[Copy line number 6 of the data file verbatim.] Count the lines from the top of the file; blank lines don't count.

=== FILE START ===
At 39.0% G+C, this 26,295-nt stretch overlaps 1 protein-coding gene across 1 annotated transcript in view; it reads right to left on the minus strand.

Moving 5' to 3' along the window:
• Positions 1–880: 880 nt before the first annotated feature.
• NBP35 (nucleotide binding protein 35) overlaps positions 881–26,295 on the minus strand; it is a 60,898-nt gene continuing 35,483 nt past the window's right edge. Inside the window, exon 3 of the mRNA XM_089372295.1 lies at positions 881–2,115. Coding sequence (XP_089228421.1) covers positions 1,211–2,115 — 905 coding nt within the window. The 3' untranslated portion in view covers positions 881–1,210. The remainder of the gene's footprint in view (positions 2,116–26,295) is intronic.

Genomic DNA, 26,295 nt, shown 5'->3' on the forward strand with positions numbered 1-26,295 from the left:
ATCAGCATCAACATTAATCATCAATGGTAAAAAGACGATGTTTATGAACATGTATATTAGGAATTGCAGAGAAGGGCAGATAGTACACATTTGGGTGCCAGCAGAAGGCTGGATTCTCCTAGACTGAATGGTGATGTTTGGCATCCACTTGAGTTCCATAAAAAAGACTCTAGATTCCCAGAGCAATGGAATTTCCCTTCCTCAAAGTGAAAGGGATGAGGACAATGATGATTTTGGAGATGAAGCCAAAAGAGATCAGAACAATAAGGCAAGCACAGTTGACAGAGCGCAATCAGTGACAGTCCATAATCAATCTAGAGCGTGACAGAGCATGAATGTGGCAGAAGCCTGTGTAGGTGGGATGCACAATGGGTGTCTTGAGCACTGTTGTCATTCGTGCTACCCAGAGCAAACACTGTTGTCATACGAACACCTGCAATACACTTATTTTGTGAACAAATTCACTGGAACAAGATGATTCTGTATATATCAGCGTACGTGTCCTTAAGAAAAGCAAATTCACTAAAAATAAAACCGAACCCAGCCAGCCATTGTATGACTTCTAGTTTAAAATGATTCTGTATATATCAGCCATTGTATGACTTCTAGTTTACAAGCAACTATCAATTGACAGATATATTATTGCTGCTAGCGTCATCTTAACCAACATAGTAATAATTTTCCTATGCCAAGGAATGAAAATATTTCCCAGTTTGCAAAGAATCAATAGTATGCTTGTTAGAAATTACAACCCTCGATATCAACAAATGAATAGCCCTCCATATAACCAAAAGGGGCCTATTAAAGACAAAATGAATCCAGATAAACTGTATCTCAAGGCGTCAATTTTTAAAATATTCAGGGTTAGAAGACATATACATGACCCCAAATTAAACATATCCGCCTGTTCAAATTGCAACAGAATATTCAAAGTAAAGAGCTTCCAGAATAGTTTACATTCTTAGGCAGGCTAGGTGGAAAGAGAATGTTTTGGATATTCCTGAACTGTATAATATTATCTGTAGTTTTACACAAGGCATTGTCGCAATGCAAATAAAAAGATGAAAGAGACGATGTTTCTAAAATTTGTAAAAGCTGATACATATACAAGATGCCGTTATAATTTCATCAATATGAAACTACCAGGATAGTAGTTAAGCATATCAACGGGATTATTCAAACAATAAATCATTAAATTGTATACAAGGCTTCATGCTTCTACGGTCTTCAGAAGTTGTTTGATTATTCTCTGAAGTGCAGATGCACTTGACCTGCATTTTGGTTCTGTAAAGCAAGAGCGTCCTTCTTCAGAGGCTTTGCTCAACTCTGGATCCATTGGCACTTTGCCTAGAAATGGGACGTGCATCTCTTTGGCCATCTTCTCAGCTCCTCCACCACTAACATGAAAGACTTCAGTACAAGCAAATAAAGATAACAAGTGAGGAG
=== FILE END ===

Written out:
ATCAGCATCAACATTAATCATCAATGGTAAAAAGACGATGTTTATGAACATGTATATTAGGAATTGCAGAGAAGGGCAGATAGTACACATTTGGGTGCCAGCAGAAGGCTGGATTCTCCTAGACTGAATGGTGATGTTTGGCATCCACTTGAGTTCCATAAAAAAGACTCTAGATTCCCAGAGCAATGGAATTTCCCTTCCTCAAAGTGAAAGGGATGAGGACAATGATGATTTTGGAGATGAAGCCAAAAGAGATCAGAACAATAAGGCAAGCACAGTTGACAGAGCGCAATCAGTGACAGTCCATAATCAATCTAGAGCGTGACAGAGCATGAATGTGGCAGAAGCCTGTGTAGGTGGGATGCACAATGGGTGTCTTGAGCACTGTTGTCATTCGTGCTACCCAGAGCAAACACTGTTGTCATACGAACACCTGCAATACACTTATTTTGTGAACAAATTCACTGGAACAAGATGATTCTGTATATATCAGCGTACGTGTCCTTAAGAAAAGCAAATTCACTAAAAATAAAACCGAACCCAGCCAGCCATTGTATGACTTCTAGTTTAAAATGATTCTGTATATATCAGCCATTGTATGACTTCTAGTTTACAAGCAACTATCAATTGACAGATATATTATTGCTGCTAGCGTCATCTTAACCAACATAGTAATAATTTTCCTATGCCAAGGAATGAAAATATTTCCCAGTTTGCAAAGAATCAATAGTATGCTTGTTAGAAATTACAACCCTCGATATCAACAAATGAATAGCCCTCCATATAACCAAAAGGGGCCTATTAAAGACAAAATGAATCCAGATAAACTGTATCTCAAGGCGTCAATTTTTAAAATATTCAGGGTTAGAAGACATATACATGACCCCAAATTAAACATATCCGCCTGTTCAAATTGCAACAGAATATTCAAAGTAAAGAGCTTCCAGAATAGTTTACATTCTTAGGCAGGCTAGGTGGAAAGAGAATGTTTTGGATATTCCTGAACTGTATAATATTATCTGTAGTTTTACACAAGGCATTGTCGCAATGCAAATAAAAAGATGAAAGAGACGATGTTTCTAAAATTTGTAAAAGCTGATACATATACAAGATGCCGTTATAATTTCATCAATATGAAACTACCAGGATAGTAGTTAAGCATATCAACGGGATTATTCAAACAATAAATCATTAAATTGTATACAAGGCTTCATGCTTCTACGGTCTTCAGAAGTTGTTTGATTATTCTCTGAAGTGCAGATGCACTTGACCTGCATTTTGGTTCTGTAAAGCAAGAGCGTCCTTCTTCAGAGGCTTTGCTCAACTCTGGATCCATTGGCACTTTGCCTAGAAATGGGACGTGCATCTCTTTGGCCATCTTCTCAGCTCCTCCACCACTAACATGAAAGACTTCAGTACAAGCAAATAAAGATAACAAGTGAGGAG